Close modal

Clinicopathologic comparison of patient and sample characteristics from EuroILC and MSK-IMPACT

We compared the clinical and pathologic characteristics between patients with metastatic ER+ ILC from EuroILC and MSK-IMPACT (Table 1; Supplementary Fig. S3; Supplementary Table S2). The series were comparable with some exceptions: first, more than half of the patients with MSK-IMPACT (53%) have high-grade tumors as compared with only 19% of the patients with EuroILC, and, second, consistent with the retrospective and prospective setting of the two cohorts, more than half of the patients from EuroILC (54%) already died as compared with 28% in MSK-IMPACT. This is consistent with the difference in median follow-up observed for overall survival between the cohorts: 12.2 years for EuroILC, 5.1 and 8.1 years for the patients with IDC and ILC metastases from MSK-IMPACT, respectively. We also compared the sites of metastatic samples from EuroILC with the metastatic samples from patients with ILC from MSK-IMPACT (Supplementary Fig. S4). The distribution was very similar with the exception of samples from serosal membranes metastases that were more represented in EuroILC and biopsies from chest wall metastases that were more prevalent in MSK-IMPACT. We next compared the sites of metastatic samples between patients with ILC (EuroILC and MSK-IMPACT) and IDC (MSK-IMPACT), focusing only on patients with ER+ tumors, and consistently observed for ILC more samples from the bone, reproductive organs, and gastrointestinal tracts, and less from the liver, lung, distant lymph nodes, and soft tissues (Supplementary Fig. S4).

Genomic comparison of matched primary and metastatic EuroILC samples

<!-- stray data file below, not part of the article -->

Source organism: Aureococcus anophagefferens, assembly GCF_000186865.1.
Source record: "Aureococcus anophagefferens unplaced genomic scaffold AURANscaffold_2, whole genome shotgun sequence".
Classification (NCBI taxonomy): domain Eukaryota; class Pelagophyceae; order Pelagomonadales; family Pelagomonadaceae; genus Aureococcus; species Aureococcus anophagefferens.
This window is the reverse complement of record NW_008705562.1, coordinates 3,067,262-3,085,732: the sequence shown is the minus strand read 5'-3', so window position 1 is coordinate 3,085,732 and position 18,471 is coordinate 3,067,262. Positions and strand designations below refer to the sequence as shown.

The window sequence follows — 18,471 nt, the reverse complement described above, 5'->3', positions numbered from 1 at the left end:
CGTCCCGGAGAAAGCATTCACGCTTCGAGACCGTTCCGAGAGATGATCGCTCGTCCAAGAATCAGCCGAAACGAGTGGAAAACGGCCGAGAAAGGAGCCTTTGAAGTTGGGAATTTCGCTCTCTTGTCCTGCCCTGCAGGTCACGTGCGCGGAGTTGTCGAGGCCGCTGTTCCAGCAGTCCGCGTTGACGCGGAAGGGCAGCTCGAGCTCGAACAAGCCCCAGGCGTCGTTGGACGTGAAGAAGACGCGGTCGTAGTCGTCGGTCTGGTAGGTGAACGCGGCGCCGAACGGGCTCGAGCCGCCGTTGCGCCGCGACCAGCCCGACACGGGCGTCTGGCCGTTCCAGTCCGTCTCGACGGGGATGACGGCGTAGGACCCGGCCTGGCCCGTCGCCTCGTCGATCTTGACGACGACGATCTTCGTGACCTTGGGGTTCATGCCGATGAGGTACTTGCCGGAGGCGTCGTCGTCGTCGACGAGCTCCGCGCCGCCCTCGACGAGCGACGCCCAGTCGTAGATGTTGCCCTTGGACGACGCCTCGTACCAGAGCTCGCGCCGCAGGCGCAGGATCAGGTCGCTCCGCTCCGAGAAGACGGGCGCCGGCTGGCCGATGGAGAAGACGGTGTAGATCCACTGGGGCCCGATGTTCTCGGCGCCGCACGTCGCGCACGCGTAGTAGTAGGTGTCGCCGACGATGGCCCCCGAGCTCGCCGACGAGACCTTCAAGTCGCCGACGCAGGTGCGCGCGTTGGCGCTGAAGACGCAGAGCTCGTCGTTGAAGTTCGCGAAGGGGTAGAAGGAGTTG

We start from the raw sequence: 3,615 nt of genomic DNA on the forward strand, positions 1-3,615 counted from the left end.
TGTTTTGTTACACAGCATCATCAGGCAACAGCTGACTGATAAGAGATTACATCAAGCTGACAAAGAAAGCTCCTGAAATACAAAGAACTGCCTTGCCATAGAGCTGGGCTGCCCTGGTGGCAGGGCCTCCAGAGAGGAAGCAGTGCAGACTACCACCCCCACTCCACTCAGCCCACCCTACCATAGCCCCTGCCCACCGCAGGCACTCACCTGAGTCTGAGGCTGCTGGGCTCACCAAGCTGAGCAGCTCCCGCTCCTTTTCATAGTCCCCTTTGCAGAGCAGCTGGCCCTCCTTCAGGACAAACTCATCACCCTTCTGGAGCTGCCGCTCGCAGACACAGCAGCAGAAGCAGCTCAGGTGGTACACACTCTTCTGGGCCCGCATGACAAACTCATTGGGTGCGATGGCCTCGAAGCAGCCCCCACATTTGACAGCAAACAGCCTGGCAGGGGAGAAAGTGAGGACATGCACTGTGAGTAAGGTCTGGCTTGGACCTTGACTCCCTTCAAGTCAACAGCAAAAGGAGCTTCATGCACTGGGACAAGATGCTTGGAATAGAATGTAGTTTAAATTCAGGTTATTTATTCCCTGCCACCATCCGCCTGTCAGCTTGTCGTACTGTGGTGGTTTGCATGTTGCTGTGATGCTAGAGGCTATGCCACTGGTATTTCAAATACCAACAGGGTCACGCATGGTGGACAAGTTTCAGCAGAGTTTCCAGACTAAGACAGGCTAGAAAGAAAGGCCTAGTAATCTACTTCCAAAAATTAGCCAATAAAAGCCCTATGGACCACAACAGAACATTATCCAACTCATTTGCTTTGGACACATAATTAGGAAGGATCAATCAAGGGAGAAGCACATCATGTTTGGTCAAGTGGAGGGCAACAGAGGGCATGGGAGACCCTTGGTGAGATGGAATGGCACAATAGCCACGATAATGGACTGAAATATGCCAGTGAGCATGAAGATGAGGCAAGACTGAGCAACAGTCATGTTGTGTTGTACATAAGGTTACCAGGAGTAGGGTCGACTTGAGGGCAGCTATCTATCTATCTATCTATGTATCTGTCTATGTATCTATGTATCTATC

The individual clinical and pathologic characteristics of the 43 patients with EuroILC that have genomic data and passed quality control for both their primary and metastatic samples are represented in Fig. 2. For >50% of patients, either the primary or the metastatic sample(s) did not pass QC because the DNA was too degraded (Supplementary Fig. S1). We first compared the mutational landscape between matched primary and metastatic samples (32 patients). Of note, when multiple primary samples per patient were sequenced, which was the case in 16/32 (50%) of patients, then the mutation was considered to be present if it was detected in at least one of the samples. A similar rule was applied for the metastatic samples, concerning also 16/32 (50%) patients, with multiple metastatic samples being mostly available from the same metastatic lesion. As displayed in the heatmap in Fig. 3A, genes mutated in >10% of either primary and/or metastatic samples were in decreasing order: CDH1, PIK3CA, TBX3, MAP3K1, TP53, GATA3, ESR1, ERBB2, ARID1A, IGF1R, FOXA1, and AKT1. Lolipop plots representing the distribution of mutations in some of these genes are illustrated in Fig. 3B. We observed mutations private to the metastatic sample(s), that is, mutations only detected in the metastatic but not in the matched primary sample(s), in CDH1 in 7/32 (with 2/7 that also have another shared CDH1 mutation in their primary and metastatic samples), in ARID1A, ERBB2, and ESR1 in 2/32 (6%) of the patients, and in AKT1, GATA3, MAPK3K1, NF1, RB1, and RUNX1 in 1/32 (3%) of the patients. Mutations private to the metastasis were also seen in two patients where the metastatic sample lost ER expression (patient 32 and 36). Of note, loss of several mutations that were present in the primary tumor was observed in the metastatic samples from some patients. This could be explained by tumor heterogeneity, since some of these mutations were only present at a low allele frequency (such as ERBB3 D501N mutation in patient 9, seen at a VAF of 8% only in one of the two primary samples, not in the metastatic sample) or in only some of the primary tumor samples (ERBB2 L755S mutation in patient 1, seen at a VAF of 51% in only one of the five primary samples, not in the metastatic sample) (Supplementary Fig. S5). With regard to copy-number alterations (Fig. 3C and D), results were available for 21 matched primary metastasis patients. Here again, as for the mutations, we observed copy-number alterations private to the metastatic sample(s), such as MAP2K4 and NCOR1 deletions in four of 21 (19%) patients, TP53 deletion in three of 21 (14%) patients, PTEN and AKT1 deletions in two of 21 (10%) patients, as well as CCND1 and CCNE1 amplifications in two of 21 (10%) patients (Supplementary Fig. S6). Figure 4 represents the disease evolution and the treatments received of three patients, together with the private alterations observed in each sample.